The Buffs lined up to go for it.


No, it was just the old “draw ’em offsides with a long count” ploy. Everyone used it. Everyone knew about it. No one ever fell for it.

Well, almost no one.

Vogel drew the Cyclone line offsides. First down, Colorado. Game over. 23-21. The Buffs had their first win of the year.

After the game, Iowa State head coach Jim Criner was incredulous. Speaking about the fourth down penalty which denied his team any opportunity for a win, Criner noted: “They (CU) were going to take the (delay of game) penalty. Sure, that’s the smart thing to do. Guys have been taught from day one to move on the football, that’s discipline. The smart thing (for the Buffs) to do is just sit there, take the penalty and then punt. Everybody in America knows that. That’s no great play.”

Well, it was a great play for the Buffs. 1-5. Ed Reinhardt was still lying in a coma in a hospital in Eugene, and Nebraska was up next, but at least they were in the win column.

Game Notes –

– Despite the win, Colorado remained mired in one of the most infamous seasons in school history. Little did we know that the win against Iowa State that day in 1984 would begin a winning streak which would land the Buffs a mention in the official NCAA record book. The Buffs would go on to post 16 consecutive wins against the Cyclones (not losing to Iowa State until a 35-27 loss in 2000), one of the longest streaks by one school over another in NCAA history.

– The 85-yard touchdown pass from Steve Vogel to Ron Brown was the third-longest hookup in school history. Previously, there were two 87-yard plays: from Zack Jordan to Frank Bernardi against Kansas in 1952 (ironically not for a score), and from Randy Essington to Walter Stanley against Texas Tech in 1981.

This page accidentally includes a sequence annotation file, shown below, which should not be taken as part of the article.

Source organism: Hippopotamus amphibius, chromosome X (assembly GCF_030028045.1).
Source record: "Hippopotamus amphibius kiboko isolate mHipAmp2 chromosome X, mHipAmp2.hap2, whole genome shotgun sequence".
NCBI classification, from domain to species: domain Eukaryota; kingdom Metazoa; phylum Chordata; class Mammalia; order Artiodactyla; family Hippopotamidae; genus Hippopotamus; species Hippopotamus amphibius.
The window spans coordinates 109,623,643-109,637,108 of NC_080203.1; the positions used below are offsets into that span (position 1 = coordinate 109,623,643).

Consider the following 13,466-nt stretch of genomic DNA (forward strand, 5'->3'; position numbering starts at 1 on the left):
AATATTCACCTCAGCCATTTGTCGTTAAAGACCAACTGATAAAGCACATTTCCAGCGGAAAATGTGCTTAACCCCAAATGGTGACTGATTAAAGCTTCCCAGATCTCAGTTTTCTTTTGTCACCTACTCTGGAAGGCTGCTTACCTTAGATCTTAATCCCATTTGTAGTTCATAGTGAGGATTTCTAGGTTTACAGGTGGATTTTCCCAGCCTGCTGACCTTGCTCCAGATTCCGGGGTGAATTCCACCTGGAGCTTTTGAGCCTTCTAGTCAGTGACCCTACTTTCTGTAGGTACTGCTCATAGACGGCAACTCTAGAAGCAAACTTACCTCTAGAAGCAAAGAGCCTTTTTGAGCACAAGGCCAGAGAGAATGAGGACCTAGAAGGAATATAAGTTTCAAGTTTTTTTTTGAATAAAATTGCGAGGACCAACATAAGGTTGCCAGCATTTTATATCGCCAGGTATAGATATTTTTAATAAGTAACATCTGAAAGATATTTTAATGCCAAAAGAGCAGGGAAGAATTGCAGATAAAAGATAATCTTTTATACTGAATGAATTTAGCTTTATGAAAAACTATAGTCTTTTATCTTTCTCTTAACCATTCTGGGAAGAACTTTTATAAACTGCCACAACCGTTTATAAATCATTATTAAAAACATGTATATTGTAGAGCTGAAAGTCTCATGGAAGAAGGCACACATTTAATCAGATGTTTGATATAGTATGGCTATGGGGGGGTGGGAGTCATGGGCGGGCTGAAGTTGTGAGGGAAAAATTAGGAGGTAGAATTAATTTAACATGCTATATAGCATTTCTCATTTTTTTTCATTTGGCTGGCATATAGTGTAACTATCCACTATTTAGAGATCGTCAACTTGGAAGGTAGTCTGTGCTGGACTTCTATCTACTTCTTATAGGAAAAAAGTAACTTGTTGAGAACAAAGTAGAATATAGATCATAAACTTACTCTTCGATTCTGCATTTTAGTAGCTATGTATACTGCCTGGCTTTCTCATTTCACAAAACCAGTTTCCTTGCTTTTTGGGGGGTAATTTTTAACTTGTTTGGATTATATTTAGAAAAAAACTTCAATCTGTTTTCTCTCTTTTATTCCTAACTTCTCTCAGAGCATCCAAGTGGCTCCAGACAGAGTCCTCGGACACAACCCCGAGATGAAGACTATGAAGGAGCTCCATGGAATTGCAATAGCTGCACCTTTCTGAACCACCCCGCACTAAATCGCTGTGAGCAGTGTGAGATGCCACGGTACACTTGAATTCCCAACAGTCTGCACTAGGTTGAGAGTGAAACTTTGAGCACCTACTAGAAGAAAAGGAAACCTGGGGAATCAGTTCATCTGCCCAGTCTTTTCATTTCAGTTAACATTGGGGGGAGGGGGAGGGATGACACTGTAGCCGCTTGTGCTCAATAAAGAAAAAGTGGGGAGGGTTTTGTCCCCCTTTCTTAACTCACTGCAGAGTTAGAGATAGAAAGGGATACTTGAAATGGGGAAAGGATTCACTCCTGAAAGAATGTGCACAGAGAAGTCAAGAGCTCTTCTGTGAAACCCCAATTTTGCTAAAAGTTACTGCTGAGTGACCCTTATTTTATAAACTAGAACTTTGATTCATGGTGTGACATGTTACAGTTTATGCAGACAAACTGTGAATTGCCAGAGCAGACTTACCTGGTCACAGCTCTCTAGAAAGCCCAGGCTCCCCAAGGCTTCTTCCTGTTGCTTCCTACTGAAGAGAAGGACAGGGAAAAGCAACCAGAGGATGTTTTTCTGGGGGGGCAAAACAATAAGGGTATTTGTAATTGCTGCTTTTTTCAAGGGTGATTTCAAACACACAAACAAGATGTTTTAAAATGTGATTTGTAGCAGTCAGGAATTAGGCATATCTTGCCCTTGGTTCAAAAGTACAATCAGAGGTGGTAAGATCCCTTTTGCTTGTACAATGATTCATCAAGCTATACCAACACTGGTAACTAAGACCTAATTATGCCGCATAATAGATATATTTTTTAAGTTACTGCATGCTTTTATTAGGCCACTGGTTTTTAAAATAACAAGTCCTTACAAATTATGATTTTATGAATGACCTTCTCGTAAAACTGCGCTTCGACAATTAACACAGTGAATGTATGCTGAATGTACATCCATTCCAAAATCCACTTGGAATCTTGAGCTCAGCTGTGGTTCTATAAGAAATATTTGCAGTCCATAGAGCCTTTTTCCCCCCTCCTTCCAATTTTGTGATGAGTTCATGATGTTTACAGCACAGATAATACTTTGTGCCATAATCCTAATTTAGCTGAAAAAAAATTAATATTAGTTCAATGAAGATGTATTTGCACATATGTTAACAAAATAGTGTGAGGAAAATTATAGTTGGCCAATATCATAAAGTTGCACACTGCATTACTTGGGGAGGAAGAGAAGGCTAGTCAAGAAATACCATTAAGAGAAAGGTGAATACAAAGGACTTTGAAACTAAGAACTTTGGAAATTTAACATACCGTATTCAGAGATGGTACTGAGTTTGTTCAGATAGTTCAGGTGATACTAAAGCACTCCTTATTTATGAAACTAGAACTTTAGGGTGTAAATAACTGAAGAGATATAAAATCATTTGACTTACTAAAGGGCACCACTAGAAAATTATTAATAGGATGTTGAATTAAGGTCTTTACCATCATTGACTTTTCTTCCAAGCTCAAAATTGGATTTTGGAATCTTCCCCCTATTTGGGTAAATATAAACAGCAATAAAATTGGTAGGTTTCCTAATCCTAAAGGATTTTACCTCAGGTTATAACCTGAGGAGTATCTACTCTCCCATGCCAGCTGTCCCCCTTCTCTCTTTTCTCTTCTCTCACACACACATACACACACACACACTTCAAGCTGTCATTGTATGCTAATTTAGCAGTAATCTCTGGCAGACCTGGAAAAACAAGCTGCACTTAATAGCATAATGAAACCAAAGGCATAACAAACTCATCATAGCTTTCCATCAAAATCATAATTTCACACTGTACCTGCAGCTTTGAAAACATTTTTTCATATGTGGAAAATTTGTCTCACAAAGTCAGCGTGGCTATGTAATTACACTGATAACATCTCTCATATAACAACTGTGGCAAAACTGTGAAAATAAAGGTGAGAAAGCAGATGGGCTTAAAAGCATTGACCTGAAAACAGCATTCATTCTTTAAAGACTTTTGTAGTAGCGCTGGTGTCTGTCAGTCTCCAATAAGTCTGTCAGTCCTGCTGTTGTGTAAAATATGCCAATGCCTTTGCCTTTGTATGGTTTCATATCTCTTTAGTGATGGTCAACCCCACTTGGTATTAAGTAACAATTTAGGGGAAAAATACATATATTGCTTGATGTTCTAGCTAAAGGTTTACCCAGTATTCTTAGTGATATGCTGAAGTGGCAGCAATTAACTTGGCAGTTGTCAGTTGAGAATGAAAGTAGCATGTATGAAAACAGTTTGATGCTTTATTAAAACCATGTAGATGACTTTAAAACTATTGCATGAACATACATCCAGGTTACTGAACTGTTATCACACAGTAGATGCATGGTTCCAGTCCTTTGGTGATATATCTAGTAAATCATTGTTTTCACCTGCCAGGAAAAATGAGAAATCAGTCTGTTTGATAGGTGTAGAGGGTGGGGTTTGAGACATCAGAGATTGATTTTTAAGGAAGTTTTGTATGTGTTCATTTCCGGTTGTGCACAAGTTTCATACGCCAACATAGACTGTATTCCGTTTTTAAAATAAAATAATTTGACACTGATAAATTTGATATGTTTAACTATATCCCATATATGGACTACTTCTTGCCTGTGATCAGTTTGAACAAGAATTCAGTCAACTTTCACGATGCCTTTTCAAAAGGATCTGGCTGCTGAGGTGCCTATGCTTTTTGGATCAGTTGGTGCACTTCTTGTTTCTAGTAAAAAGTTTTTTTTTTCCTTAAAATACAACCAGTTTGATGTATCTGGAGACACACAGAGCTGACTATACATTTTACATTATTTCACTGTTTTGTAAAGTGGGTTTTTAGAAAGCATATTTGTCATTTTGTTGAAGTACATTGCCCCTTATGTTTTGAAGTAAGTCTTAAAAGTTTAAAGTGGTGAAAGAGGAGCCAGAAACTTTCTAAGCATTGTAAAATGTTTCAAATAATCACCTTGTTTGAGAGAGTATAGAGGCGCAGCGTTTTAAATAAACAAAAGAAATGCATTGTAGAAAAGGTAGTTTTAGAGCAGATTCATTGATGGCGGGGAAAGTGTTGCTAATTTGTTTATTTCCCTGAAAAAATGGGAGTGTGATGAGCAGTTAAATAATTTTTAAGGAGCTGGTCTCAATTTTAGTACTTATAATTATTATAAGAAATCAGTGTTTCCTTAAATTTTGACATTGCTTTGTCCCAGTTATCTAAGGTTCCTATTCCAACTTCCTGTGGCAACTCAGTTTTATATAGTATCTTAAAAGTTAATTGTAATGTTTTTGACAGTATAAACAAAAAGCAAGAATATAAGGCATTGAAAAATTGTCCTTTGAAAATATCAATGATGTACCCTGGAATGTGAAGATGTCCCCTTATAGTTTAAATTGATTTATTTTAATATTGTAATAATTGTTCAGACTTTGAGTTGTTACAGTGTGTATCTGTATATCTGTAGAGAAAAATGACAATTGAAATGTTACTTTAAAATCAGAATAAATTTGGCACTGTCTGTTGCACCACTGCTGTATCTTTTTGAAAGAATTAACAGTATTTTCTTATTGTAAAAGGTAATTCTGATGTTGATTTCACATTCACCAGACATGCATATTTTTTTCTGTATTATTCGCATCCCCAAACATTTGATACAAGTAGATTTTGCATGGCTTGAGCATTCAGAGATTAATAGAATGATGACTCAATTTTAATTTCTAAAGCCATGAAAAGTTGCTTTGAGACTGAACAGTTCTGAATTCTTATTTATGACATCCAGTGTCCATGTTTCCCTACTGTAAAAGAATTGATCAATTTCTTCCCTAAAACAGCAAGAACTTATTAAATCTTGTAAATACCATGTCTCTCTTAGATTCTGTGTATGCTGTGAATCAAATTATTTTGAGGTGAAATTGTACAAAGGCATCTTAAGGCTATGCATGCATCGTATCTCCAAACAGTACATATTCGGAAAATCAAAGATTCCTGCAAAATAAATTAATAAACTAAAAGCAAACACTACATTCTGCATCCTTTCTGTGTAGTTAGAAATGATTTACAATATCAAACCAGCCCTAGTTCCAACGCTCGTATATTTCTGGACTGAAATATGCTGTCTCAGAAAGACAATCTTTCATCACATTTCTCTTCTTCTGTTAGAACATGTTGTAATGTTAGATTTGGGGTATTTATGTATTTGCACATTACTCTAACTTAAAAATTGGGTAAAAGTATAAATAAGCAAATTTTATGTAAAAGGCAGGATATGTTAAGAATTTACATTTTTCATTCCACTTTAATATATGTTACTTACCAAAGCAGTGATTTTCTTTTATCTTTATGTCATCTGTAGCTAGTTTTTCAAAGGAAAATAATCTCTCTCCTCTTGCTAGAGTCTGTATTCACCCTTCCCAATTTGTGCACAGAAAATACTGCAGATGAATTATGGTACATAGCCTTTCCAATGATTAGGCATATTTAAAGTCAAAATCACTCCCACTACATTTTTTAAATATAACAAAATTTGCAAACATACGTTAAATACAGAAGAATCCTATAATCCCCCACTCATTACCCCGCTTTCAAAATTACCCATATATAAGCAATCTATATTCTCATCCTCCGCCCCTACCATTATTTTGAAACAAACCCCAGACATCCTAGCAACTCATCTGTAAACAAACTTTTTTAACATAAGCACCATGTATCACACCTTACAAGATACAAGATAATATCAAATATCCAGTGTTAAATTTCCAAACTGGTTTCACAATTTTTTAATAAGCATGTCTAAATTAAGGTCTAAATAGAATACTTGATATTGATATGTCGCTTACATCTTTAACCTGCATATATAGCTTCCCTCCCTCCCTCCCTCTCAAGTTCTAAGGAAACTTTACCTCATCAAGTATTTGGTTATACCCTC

– Dave DeLine’s 52-yard field goal was the fifth longest in school history to that date.

– Ron Brown had only five catches against Iowa State, but he made them work for him. His 158 yards receiving were a career high, and, at the time, tied for second most yards receiving in a single game in school history, tied with Cliff Branch (v. Missouri, 1970), and behind only Walter Stanley’s 222 yards against Texas Tech in 1981.

– The Buffs, despite the win, set an infamous school record. On the day, the Buffs “rushed” the ball 38 times, for a minus-16 yards. Helped by quarterback Steve Vogel’s stat line: nine rushes, minus-60 yards, Colorado broke a school record dating back to 1946, when Texas held the Buffs to minus-eight yards rushing. The only other game in which Colorado had been held to negative yardage prior to the Iowa State game in 1984 came in 1964, when the Buffs recorded minus-three yards against Nebraska.

– Iowa State would go on to post a 2-7-2 record in 1984, 0-5-2 in Big Eight play, a record which kept the Buffs from finishing in the conference cellar.

One Reply to “Iowa State – Buffs ploy on fourth-and-one preserves victory”

  1. This would be the only Varsity game my Mom would attend while I was a Buff. She had flown up from Texas to see me play in the Junior Varsity game the afternoon before. In a lesser known footnote to CU Football history, most of the freshmen and sophomore members of the squad played a three game JV schedule; going 2-1 to include a win over the Air Force Academy JV team (the loss was to the Scottsdale (AZ) Artichokes).
    As the ISU game was our only win that season, I toyed with the thought of having Coach Mac fly my Mom out to the remaining games that season; she was ‘good luck’ as far as I was concerned.